In recent years, overhead line performance analysis was done in line with series of research for improving the line performance against unscheduled outages. The most common outage was reported due to lightning strikes affecting distribution and transmission lines. It is a major concern to electric utilities to study and overcome these common causes of outages. In Malaysia, from 36% to over 50% of transmission line outages yearly was due to adverse weather (i.e lightning and thunderstorm). Until 2008, 37 kA was reported as the average first return stroke current which was comparable to other tropical regions such as Northern Australia and Indonesia. A tremendous 484.4 kA peak current stroke was also recorded in Peninsular Malaysia. These high currents have undoubtedly contributed to the biggest cause of transmission line outages each year. This contribution to INMR by Eng. Iryani Mohamed Rawi reports on experience with use of transmission line arresters at Tenaga Nasional Berhad (TNB) and provides a case study on a 500 kV line.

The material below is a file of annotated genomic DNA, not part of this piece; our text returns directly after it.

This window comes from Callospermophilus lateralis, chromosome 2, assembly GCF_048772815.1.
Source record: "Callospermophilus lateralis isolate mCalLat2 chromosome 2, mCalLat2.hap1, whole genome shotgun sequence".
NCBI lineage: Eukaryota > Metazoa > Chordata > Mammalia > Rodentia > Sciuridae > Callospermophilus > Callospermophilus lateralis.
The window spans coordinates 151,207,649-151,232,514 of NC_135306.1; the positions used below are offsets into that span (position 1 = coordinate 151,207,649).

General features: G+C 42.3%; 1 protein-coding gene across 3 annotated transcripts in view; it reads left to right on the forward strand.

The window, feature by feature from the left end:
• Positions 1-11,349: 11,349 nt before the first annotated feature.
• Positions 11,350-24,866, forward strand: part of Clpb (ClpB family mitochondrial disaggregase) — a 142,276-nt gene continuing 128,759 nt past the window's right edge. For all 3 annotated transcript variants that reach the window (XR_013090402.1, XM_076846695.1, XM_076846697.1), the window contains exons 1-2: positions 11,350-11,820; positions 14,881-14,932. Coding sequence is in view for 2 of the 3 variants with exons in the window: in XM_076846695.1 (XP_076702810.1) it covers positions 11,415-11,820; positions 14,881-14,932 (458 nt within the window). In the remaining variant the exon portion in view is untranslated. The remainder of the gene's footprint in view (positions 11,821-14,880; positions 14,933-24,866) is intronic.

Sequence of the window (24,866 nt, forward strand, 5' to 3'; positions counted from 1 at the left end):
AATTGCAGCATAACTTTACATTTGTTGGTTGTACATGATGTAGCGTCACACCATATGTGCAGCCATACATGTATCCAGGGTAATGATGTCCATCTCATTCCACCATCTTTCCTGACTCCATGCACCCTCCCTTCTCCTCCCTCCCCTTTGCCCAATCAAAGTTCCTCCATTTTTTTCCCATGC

Line Outage History
An observation on overhead line cause of outages from the year 2002 until 2013 is shown in Fig. 1;
From Fig. 1, it is observed that adverse weather (lightning and thunderstorm) was the primary cause of outages on transmission lines (132kV, 275kV and 500kV) in peninsular Malaysia. From 2002 until 2013, 36% to 53% of outages were reported due to adverse weather i.e lightning and thunderstorm. 2 With regard to seasonal variation in Peninsular Malaysia, the Northwest region rainfall activity was compared with lightning stroke counts along 500 kV AT to BT line. From Figure 2, it is observed that lightning activities (strokes collected from year 2004 until 2015) are highest during the maximum rainfall season while decreasing number of lightning stroke counts are observed during the minimum rainfall season. This is in line with the monsoonal period and inter-monsoon season reports by MET department of Malaysia: Southwest Monsoon from late May to September and the Northeast Monsoon from October to March. Northeast Monsoon is reported to bring more rainfall compared to the Southwest Monsoon, originating in China and the north Pacific. On the other hand, Southwest Monsoon originates from the deserts of Australia. The inter-monsoon or transition period between the two monsoons are in March and October .
Northwest region of Peninsular Malaysia rainfall indication: